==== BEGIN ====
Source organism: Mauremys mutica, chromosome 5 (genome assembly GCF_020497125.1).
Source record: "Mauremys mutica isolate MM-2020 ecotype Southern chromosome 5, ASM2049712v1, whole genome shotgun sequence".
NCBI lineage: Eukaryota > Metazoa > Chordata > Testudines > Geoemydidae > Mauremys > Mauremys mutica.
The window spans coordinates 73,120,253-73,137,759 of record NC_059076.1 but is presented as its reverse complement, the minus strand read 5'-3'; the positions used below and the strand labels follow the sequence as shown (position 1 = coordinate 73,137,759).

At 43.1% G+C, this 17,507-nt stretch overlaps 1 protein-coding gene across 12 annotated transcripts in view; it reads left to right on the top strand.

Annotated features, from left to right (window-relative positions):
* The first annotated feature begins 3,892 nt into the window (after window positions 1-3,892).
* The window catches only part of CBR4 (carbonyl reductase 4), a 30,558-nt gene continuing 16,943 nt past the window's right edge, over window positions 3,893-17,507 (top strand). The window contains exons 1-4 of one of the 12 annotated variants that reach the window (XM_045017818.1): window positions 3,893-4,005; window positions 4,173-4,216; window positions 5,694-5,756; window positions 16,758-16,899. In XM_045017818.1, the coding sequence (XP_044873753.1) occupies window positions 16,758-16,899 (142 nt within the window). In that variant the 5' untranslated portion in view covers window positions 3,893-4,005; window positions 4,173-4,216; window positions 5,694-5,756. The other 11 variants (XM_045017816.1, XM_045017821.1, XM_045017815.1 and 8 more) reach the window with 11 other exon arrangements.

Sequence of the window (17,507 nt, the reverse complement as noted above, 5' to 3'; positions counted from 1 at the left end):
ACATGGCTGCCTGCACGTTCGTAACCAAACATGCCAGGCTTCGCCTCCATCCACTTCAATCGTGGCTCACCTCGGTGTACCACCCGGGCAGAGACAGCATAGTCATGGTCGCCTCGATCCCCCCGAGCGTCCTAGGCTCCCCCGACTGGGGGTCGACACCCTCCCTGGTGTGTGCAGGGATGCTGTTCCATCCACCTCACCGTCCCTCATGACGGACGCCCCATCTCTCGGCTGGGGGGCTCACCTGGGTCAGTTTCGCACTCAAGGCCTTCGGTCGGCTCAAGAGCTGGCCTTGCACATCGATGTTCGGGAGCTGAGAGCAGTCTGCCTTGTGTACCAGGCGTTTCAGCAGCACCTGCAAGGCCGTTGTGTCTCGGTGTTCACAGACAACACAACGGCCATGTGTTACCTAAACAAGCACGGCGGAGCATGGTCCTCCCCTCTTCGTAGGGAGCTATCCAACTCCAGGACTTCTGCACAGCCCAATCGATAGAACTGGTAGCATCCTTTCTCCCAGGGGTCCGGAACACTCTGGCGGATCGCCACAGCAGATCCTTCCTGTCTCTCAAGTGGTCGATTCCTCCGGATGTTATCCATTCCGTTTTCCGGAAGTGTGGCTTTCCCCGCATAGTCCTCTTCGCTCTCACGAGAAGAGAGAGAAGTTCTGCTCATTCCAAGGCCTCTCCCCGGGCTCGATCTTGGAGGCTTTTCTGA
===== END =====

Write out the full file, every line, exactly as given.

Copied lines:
Source organism: Mauremys mutica, chromosome 5 (genome assembly GCF_020497125.1).
Source record: "Mauremys mutica isolate MM-2020 ecotype Southern chromosome 5, ASM2049712v1, whole genome shotgun sequence".
NCBI lineage: Eukaryota > Metazoa > Chordata > Testudines > Geoemydidae > Mauremys > Mauremys mutica.
The window spans coordinates 73,120,253-73,137,759 of record NC_059076.1 but is presented as its reverse complement, the minus strand read 5'-3'; the positions used below and the strand labels follow the sequence as shown (position 1 = coordinate 73,137,759).

At 43.1% G+C, this 17,507-nt stretch overlaps 1 protein-coding gene across 12 annotated transcripts in view; it reads left to right on the top strand.

Annotated features, from left to right (window-relative positions):
* The first annotated feature begins 3,892 nt into the window (after window positions 1-3,892).
* The window catches only part of CBR4 (carbonyl reductase 4), a 30,558-nt gene continuing 16,943 nt past the window's right edge, over window positions 3,893-17,507 (top strand). The window contains exons 1-4 of one of the 12 annotated variants that reach the window (XM_045017818.1): window positions 3,893-4,005; window positions 4,173-4,216; window positions 5,694-5,756; window positions 16,758-16,899. In XM_045017818.1, the coding sequence (XP_044873753.1) occupies window positions 16,758-16,899 (142 nt within the window). In that variant the 5' untranslated portion in view covers window positions 3,893-4,005; window positions 4,173-4,216; window positions 5,694-5,756. The other 11 variants (XM_045017816.1, XM_045017821.1, XM_045017815.1 and 8 more) reach the window with 11 other exon arrangements.

Sequence of the window (17,507 nt, the reverse complement as noted above, 5' to 3'; positions counted from 1 at the left end):
ACATGGCTGCCTGCACGTTCGTAACCAAACATGCCAGGCTTCGCCTCCATCCACTTCAATCGTGGCTCACCTCGGTGTACCACCCGGGCAGAGACAGCATAGTCATGGTCGCCTCGATCCCCCCGAGCGTCCTAGGCTCCCCCGACTGGGGGTCGACACCCTCCCTGGTGTGTGCAGGGATGCTGTTCCATCCACCTCACCGTCCCTCATGACGGACGCCCCATCTCTCGGCTGGGGGGCTCACCTGGGTCAGTTTCGCACTCAAGGCCTTCGGTCGGCTCAAGAGCTGGCCTTGCACATCGATGTTCGGGAGCTGAGAGCAGTCTGCCTTGTGTACCAGGCGTTTCAGCAGCACCTGCAAGGCCGTTGTGTCTCGGTGTTCACAGACAACACAACGGCCATGTGTTACCTAAACAAGCACGGCGGAGCATGGTCCTCCCCTCTTCGTAGGGAGCTATCCAACTCCAGGACTTCTGCACAGCCCAATCGATAGAACTGGTAGCATCCTTTCTCCCAGGGGTCCGGAACACTCTGGCGGATCGCCACAGCAGATCCTTCCTGTCTCTCAAGTGGTCGATTCCTCCGGATGTTATCCATTCCGTTTTCCGGAAGTGTGGCTTTCCCCGCATAGTCCTCTTCGCTCTCACGAGAAGAGAGAGAAGTTCTGCTCATTCCAAGGCCTCTCCCCGGGCTCGATCTTGGAGGCTTTTCTGA